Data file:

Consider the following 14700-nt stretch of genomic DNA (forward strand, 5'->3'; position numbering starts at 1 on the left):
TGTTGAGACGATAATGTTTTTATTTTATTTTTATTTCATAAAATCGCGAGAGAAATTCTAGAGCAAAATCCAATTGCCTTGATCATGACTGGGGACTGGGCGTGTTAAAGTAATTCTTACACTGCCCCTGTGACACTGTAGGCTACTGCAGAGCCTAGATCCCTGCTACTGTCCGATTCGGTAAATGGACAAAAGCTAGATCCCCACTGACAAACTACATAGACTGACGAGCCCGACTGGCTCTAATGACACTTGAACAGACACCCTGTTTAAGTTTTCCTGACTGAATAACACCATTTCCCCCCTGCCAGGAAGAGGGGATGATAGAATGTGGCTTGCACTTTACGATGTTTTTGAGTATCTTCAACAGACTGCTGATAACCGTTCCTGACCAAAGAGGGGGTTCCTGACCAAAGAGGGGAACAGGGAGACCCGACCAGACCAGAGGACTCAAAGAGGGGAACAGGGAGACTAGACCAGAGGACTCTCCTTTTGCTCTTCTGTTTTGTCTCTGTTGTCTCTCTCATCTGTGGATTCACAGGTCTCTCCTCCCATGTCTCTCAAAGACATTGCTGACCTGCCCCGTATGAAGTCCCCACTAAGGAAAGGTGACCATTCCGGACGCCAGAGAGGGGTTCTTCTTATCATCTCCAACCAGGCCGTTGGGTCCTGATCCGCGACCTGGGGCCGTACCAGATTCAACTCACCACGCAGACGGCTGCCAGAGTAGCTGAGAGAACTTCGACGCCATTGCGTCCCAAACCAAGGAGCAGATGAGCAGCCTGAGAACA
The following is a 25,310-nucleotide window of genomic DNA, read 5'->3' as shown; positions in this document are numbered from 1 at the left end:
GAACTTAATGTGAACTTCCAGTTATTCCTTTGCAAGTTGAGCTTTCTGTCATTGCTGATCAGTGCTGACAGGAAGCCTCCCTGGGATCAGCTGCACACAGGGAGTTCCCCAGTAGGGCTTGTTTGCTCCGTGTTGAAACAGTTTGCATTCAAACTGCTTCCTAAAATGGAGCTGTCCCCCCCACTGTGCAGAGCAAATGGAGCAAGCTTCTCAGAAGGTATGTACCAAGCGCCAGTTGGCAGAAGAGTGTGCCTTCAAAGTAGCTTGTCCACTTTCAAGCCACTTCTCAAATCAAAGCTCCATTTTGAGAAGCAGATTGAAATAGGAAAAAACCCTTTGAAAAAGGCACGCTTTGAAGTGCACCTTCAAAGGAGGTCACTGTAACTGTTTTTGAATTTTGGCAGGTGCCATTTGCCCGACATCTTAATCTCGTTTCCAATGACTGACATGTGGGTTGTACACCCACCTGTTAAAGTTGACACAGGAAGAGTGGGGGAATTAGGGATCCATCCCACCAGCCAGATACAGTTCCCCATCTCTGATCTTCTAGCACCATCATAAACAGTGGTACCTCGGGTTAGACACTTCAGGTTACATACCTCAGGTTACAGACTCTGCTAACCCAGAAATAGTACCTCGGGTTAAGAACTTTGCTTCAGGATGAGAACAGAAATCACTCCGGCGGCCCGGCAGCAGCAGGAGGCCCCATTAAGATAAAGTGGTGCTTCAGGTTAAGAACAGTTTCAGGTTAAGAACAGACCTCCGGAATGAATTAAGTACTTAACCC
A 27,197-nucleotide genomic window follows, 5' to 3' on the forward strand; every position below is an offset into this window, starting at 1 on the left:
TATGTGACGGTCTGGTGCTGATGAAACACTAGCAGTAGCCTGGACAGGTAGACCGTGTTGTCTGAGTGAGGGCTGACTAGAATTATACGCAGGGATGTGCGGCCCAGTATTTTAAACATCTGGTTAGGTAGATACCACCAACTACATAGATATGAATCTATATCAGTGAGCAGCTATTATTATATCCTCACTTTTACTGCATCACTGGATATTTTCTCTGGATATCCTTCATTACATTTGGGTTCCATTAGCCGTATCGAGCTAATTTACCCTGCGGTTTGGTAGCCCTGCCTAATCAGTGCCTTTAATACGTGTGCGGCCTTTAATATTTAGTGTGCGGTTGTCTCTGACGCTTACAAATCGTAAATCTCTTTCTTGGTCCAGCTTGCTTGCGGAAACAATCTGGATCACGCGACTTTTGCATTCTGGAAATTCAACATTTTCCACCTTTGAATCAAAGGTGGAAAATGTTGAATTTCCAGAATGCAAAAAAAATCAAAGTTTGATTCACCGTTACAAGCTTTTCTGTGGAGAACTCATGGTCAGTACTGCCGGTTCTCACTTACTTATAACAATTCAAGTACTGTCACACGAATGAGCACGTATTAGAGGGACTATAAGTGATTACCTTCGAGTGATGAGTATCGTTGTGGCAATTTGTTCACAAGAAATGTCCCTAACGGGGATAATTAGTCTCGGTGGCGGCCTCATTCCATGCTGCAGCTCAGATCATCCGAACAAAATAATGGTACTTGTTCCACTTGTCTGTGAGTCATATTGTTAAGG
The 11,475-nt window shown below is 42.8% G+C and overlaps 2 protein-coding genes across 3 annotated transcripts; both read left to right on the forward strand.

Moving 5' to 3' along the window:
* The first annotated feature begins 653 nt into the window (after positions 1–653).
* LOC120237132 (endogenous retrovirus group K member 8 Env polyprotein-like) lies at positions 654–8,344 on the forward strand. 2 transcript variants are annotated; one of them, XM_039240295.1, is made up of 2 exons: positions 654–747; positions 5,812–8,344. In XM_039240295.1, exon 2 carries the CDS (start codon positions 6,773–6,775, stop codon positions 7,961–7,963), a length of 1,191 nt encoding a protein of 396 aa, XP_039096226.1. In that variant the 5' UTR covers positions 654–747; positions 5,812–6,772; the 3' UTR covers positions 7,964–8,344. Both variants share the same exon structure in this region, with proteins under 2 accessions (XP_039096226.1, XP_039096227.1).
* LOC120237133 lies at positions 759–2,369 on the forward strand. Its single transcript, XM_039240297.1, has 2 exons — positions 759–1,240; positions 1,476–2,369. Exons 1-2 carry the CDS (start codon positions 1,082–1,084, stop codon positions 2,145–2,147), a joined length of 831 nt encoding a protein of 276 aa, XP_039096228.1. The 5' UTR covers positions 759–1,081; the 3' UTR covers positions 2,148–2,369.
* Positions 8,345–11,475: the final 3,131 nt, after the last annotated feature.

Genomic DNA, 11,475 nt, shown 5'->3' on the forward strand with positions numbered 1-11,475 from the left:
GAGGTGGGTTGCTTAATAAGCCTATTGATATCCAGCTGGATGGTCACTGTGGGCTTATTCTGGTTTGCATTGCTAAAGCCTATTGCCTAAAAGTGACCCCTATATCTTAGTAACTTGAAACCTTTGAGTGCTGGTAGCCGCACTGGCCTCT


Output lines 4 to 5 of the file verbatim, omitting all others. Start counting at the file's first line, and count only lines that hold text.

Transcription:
GAACTTAATGTGAACTTCCAGTTATTCCTTTGCAAGTTGAGCTTTCTGTCATTGCTGATCAGTGCTGACAGGAAGCCTCCCTGGGATCAGCTGCACACAGGGAGTTCCCCAGTAGGGCTTGTTTGCTCCGTGTTGAAACAGTTTGCATTCAAACTGCTTCCTAAAATGGAGCTGTCCCCCCCACTGTGCAGAGCAAATGGAGCAAGCTTCTCAGAAGGTATGTACCAAGCGCCAGTTGGCAGAAGAGTGTGCCTTCAAAGTAGCTTGTCCACTTTCAAGCCACTTCTCAAATCAAAGCTCCATTTTGAGAAGCAGATTGAAATAGGAAAAAACCCTTTGAAAAAGGCACGCTTTGAAGTGCACCTTCAAAGGAGGTCACTGTAACTGTTTTTGAATTTTGGCAGGTGCCATTTGCCCGACATCTTAATCTCGTTTCCAATGACTGACATGTGGGTTGTACACCCACCTGTTAAAGTTGACACAGGAAGAGTGGGGGAATTAGGGATCCATCCCACCAGCCAGATACAGTTCCCCATCTCTGATCTTCTAGCACCATCATAAACAGTGGTACCTCGGGTTAGACACTTCAGGTTACATACCTCAGGTTACAGACTCTGCTAACCCAGAAATAGTACCTCGGGTTAAGAACTTTGCTTCAGGATGAGAACAGAAATCACTCCGGCGGCCCGGCAGCAGCAGGAGGCCCCATTAAGATAAAGTGGTGCTTCAGGTTAAGAACAGTTTCAGGTTAAGAACAGACCTCCGGAATGAATTAAGTACTTAACCC
A 27,197-nucleotide genomic window follows, 5' to 3' on the forward strand; every position below is an offset into this window, starting at 1 on the left: